He is also in a business that is very heavily regulated. As you know, the communications industry is heavily regulated, and I think this has prepared him well for the regulatory environment that he is going to find in this job.

I also like the fact that Dan has extensive experience in aviation, especially from his military background. As Senator Hayakawa pointed out he saved 62 American lives in his career as a pilot. He has an extensive background in aviation, and yet with his business ties his background is independent of the aviation industry, which I think is important.

I would like to point out one other thing, speaking as a member of the House Armed Services Committee. Dan has regularly updated himself, and I know this personally, and kept himself fully briefed concerning our defense posture, and particularly our military airlift posture. This is important because of the proposals that have been made to complement our military airlift perhaps with some of our domestic airlift from the civilian sector. I think that is an area that is important for him to be expert in, and he is. He regularly briefs himself with our committee on the posture of our defense airlift.

I would like to conclude by saying that Dan has tremendous integrity. We respect him greatly. I am not experienced in the search of applicants for this type of a job, but I don't think you could possibly find a better applicant anywhere, and we heartily recommend his approval by this body.

Thank you. [The statement follows:] STATEMENT OF HON. DUNCAN HUNTER, U.S. REPRESENTATIVE FROM CALIFORNIA

Madame Chairman, I appreciate the opportunity to testify before the Committee today concerning the qualifications of Dan McKinnon to serve as chairman of the Civil Aeronautics Board.

The name McKinnon means much to San Diegans. Dan's father served in Congress nearly three decades ago, and the nominee has distinguished himself in service to the community for decades.

The Committee is aware, I'm sure, of Dan McKinnon's exemplary military record. Serving three years in the late 1950s in the Navy's Helicopter Utility Squadron in San Diego, McKinnon was responsible for the rescue of 62 American lives throughout the Pacific.

McKinnon's experience in aviation spans his entire life. However, it is a background characterized by independence from the aviation industry-a key consideration for those in this body who believe strongly in the separation of interests.

Finally, I would like to offer a personal note about the nominee. In my years of knowing him, he has always impressed me as a man with an ability to understand and dissect complex issues. He is not one who dabbles in superfluous action. Dan McKinnon_will provide the kind of independent, reasonsed leadership that the Executive Branch needs in order to serve the public interest.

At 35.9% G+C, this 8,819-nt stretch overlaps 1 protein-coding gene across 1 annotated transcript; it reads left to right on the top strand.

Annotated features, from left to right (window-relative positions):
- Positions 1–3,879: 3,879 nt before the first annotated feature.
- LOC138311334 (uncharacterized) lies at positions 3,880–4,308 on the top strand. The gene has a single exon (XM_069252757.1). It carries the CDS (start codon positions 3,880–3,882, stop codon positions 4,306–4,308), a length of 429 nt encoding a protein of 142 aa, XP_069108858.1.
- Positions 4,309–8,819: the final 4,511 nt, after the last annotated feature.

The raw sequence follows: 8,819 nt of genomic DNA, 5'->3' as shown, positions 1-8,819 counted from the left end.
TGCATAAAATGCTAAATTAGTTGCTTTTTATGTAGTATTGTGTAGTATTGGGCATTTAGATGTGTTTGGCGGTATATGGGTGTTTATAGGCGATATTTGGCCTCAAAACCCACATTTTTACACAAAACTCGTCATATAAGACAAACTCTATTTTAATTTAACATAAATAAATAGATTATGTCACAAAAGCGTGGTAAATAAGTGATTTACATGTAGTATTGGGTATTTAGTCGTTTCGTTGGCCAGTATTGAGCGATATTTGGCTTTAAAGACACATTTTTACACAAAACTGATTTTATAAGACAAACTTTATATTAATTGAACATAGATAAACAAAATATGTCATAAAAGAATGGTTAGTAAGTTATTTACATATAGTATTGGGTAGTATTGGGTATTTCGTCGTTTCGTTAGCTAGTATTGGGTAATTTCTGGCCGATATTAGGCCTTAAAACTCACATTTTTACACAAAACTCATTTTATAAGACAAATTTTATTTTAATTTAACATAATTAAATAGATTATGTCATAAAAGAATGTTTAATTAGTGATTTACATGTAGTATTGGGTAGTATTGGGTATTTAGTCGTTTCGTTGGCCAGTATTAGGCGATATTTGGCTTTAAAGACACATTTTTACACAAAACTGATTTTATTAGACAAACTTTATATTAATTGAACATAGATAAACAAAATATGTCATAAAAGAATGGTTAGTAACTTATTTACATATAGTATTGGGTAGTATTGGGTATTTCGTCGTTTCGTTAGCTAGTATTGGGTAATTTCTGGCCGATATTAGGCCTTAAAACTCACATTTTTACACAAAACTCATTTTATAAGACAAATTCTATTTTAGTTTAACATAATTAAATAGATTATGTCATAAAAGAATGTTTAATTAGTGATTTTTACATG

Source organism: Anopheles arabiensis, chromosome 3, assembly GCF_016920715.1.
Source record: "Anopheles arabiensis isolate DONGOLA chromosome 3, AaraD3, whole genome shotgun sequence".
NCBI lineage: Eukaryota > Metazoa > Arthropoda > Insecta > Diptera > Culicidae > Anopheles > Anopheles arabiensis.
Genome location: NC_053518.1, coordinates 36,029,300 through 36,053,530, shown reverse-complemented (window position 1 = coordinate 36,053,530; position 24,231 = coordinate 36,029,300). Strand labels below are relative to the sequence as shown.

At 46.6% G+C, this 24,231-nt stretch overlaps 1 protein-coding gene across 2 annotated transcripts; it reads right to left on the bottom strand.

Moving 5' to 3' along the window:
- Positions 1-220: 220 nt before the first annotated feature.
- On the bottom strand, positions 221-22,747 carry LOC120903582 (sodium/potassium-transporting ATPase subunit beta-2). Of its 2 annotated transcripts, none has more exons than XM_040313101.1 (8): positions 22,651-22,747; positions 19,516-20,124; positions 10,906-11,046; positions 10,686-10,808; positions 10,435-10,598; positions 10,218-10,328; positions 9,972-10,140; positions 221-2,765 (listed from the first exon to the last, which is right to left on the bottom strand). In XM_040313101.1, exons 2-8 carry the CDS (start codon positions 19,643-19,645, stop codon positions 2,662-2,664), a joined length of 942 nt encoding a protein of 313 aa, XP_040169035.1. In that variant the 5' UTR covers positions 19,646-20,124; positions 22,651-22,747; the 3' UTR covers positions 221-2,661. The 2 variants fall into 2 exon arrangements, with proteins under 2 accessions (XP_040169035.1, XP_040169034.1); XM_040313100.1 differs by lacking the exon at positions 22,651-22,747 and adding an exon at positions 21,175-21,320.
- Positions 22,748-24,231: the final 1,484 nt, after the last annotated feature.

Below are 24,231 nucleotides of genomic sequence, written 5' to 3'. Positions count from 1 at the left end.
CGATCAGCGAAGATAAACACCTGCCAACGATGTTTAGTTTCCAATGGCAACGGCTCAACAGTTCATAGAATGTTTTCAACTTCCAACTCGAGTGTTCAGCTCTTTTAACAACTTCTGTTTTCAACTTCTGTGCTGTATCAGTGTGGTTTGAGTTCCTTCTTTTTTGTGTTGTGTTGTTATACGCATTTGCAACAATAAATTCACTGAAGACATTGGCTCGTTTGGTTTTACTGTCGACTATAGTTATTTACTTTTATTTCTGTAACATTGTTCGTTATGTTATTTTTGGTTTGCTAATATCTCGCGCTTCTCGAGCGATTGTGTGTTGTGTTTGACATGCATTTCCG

I heartily_recommend the approval of this body for the nomination of Dan McKinnon. Thank you.

Senator KASSEBAUM. Thank you very much, Congressman Hunter.

STATEMENT OF HON. BILL LOWERY, U.S. REPRESENTATIVE

FROM CALIFORNIA Mr. LOWERY. Thank you, Senator.

It is indeed a pleasure for me to be here and introduce to the committee, Dan McKinnon, a constituent and good friend.

Senator Hayakawa and my colleague, Duncan Hunter, have outlined much of Dan's background by way of his resumé. Let me say that Dan is an outstanding leader in San Diego and has been for many, many years. We have worked together on a number of projects. One that immediately comes to my mind is Dan serving as

chairman of my city council election some years ago, and we have been adversaries a time or two, most notably in a primary election in 1980 for the Congress.

He is truly an individual that has the qualifications, the capabilities, and the background this administration is looking for, particularly in some difficult times ahead of phasing out an agency.

Dan has more licenses in the sky than most people I know, from flying gliders to helicopters to high performance military jet aircraft.

He is an excellent choice for the administration. I do hope this committee will recommend his nomination to the full Senate.

Senator KASSEBAUM. Thank you very much. I appreciate both of you being here and adding to this hearing.

Mr. McKinnon.

STATEMENT OF CLINTON DAN MCKINNON Mr. McKINNON. I just wish I could leave now after all those kind words.

I have no statements, Senator Kassebaum. I am prepared to answer any questions you might have on my qualifications to serve on the Civil Aeronautics Board.

I do thank the Senator from my State, Senator Hayakawa, and my two fellow Congressmen, who are my representatives, one right in my district, and another has the adjacent district, for being here today.

Senator KASSEBAUM. We appreciate their being here too.